My Aunt Sophie lived well into her 90s with pretty much every day spent joyously. Yet sometime in her later years, she developed the habit of opening the newspaper and immediately turning to the obituary page. For a woman so committed to living a full and rich life, it seemed incongruous and I had to ask why.
"I'm keeping score," she told me matter-of-factly.
"Are you looking for the names of friends?" I asked, still bewildered but ever vigilant of how loneliness and depression can set in with seniors when all their friends start dying off.
"Not at all," she replied with increasing annoyance. "I'm keeping score. I check the ages of the people who died and count up how many were younger and how many were older."
It made perfect sense -- for a fleeting moment. But then the moment passed and I went back to wondering why she just couldn't do the crossword or Sudoku puzzles like everybody else instead of playing a game of morbidity math. I've since learned we all use different milestones to measure our progress -- birthdays, anniversaries, and when our parents creep up in age, they turn to the obituaries for a kind of affirmation.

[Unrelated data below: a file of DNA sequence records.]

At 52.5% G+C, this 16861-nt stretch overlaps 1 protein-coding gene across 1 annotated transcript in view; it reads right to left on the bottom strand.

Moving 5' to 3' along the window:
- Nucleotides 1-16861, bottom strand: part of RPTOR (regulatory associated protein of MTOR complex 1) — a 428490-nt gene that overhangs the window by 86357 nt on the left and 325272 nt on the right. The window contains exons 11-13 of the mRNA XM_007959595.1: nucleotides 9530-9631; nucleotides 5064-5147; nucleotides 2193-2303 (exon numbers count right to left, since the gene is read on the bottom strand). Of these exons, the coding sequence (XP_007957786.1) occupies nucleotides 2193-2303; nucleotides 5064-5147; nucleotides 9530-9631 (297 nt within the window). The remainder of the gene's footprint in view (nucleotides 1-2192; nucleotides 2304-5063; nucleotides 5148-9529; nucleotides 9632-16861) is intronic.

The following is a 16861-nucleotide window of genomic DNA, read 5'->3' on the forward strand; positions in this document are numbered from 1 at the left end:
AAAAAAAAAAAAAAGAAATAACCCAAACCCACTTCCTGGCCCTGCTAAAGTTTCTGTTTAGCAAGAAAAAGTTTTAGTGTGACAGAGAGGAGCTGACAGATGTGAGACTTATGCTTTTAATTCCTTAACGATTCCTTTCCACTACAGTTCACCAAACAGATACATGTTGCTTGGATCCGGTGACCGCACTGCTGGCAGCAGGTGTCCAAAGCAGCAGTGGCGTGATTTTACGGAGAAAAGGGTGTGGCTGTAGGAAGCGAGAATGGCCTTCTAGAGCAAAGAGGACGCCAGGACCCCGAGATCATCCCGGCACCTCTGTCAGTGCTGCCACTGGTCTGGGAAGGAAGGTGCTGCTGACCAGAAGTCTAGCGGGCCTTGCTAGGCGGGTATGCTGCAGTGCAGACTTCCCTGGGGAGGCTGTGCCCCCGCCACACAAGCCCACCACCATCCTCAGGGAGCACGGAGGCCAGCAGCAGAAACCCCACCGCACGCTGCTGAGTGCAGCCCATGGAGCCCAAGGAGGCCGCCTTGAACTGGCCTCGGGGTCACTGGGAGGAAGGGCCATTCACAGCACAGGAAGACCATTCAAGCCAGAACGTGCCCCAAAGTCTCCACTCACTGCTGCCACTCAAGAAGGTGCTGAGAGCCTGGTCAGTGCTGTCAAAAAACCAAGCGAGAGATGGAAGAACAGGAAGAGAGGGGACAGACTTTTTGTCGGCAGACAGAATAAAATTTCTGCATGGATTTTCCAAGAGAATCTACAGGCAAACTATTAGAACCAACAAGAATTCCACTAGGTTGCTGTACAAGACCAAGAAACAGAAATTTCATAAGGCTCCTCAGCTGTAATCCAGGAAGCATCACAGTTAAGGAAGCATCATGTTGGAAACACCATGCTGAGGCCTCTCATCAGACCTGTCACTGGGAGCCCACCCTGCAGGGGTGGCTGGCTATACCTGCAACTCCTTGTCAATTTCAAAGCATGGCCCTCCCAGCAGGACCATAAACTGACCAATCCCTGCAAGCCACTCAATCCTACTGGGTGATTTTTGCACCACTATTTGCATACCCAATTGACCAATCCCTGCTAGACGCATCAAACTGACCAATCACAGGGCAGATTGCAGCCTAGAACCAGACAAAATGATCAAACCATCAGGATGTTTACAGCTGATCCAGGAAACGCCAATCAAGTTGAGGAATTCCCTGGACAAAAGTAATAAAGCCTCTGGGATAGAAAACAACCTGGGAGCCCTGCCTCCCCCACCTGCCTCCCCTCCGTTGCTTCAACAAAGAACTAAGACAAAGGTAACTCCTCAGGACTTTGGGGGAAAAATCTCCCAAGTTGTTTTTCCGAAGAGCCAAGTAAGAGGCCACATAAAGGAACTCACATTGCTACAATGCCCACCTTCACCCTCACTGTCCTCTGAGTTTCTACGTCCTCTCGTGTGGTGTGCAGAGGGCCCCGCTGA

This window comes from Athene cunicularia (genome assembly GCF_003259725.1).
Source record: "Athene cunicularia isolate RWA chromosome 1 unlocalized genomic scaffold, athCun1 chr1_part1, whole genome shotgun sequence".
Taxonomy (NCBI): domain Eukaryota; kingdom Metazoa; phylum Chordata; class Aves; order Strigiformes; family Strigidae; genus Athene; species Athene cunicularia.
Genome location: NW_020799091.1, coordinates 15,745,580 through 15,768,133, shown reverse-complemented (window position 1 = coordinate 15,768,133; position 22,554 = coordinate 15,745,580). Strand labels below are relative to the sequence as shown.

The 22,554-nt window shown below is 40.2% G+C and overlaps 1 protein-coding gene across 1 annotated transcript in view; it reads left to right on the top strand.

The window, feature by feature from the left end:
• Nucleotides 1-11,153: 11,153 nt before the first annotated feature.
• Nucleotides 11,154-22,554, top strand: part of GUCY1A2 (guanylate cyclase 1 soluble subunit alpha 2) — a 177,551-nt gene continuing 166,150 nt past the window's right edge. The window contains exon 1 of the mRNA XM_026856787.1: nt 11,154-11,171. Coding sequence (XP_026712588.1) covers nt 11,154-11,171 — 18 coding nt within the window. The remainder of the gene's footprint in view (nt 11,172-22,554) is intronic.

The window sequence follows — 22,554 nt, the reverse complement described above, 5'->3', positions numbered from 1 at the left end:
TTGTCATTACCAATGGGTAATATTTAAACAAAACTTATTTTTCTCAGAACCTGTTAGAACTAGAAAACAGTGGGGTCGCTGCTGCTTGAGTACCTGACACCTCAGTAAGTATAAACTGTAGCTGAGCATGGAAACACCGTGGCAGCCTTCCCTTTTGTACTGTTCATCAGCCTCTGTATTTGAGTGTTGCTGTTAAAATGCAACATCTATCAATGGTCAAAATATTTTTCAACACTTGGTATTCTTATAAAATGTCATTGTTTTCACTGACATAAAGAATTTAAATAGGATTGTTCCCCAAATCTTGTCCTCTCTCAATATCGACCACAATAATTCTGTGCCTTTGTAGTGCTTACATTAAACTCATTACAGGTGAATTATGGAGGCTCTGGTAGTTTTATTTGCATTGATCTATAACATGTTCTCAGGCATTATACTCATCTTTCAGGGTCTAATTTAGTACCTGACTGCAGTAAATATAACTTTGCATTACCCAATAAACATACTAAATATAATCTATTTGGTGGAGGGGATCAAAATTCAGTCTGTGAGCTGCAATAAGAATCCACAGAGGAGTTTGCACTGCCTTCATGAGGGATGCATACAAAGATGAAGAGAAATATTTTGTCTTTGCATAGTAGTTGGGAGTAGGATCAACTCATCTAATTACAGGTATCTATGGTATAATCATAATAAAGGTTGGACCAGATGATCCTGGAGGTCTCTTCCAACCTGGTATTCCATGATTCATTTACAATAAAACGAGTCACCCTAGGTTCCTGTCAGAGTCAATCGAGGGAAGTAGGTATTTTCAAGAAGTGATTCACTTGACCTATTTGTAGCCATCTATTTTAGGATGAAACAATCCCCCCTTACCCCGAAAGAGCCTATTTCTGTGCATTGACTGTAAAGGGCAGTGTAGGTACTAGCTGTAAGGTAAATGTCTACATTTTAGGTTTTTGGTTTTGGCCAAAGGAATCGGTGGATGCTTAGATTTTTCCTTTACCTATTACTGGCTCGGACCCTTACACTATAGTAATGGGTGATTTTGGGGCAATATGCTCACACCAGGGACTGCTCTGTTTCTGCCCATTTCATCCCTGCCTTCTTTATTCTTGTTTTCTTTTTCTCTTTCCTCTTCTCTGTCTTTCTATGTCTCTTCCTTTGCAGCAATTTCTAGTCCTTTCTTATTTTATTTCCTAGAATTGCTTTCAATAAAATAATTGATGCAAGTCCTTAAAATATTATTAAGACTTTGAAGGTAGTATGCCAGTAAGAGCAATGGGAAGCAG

This weekend, a long-time and dear friend died unexpectedly of a massive heart attack. I say unexpectedly because the 72-year-old Flanagan -- his full name was James K. Flanagan but I can't recall ever calling him "Jim" -- always swore he would live to be 100. He said it with such conviction and a twinkle in those Irish eyes of his, that this morning there are many of us walking around stunned and feeling cheated out of those additional 28 years he promised.
Somewhat oddly, I found myself turning to the obituary page in hopes of finding solace. Flanagan, who had a decade or so on me, hadn't been sick and he certainly wasn't an old 72. He ran marathons and chased after his pack of grandkids like the big kid in the sandbox that he was. He never complained about aches, pains or the "if-onlys," and instead constantly affirmed his blessings. He was a guy who was never too old to quit a job on principle, never too old to forgive and forget, never too old to think he was done improving the world. He was a teacher who walked away from a cushy university job and into an urban public school to bring poetry -- yes poetry -- to street corners filled with poverty and crime.
While on the one hand I was glad not to find many people younger than Flanagan on the obituary page, I was quickly filled with the sense of unfairness over the fact that such a good man was taken from us so soon while so many others had decades on him.
I also remember sharing with him my worries when Aunt Sophie began scanning the obituary page each day. "Annie," he told me, "she's looking to see if her name is there. And if not, she knows it's going to be a great day."
Flanagan, may you RIP.
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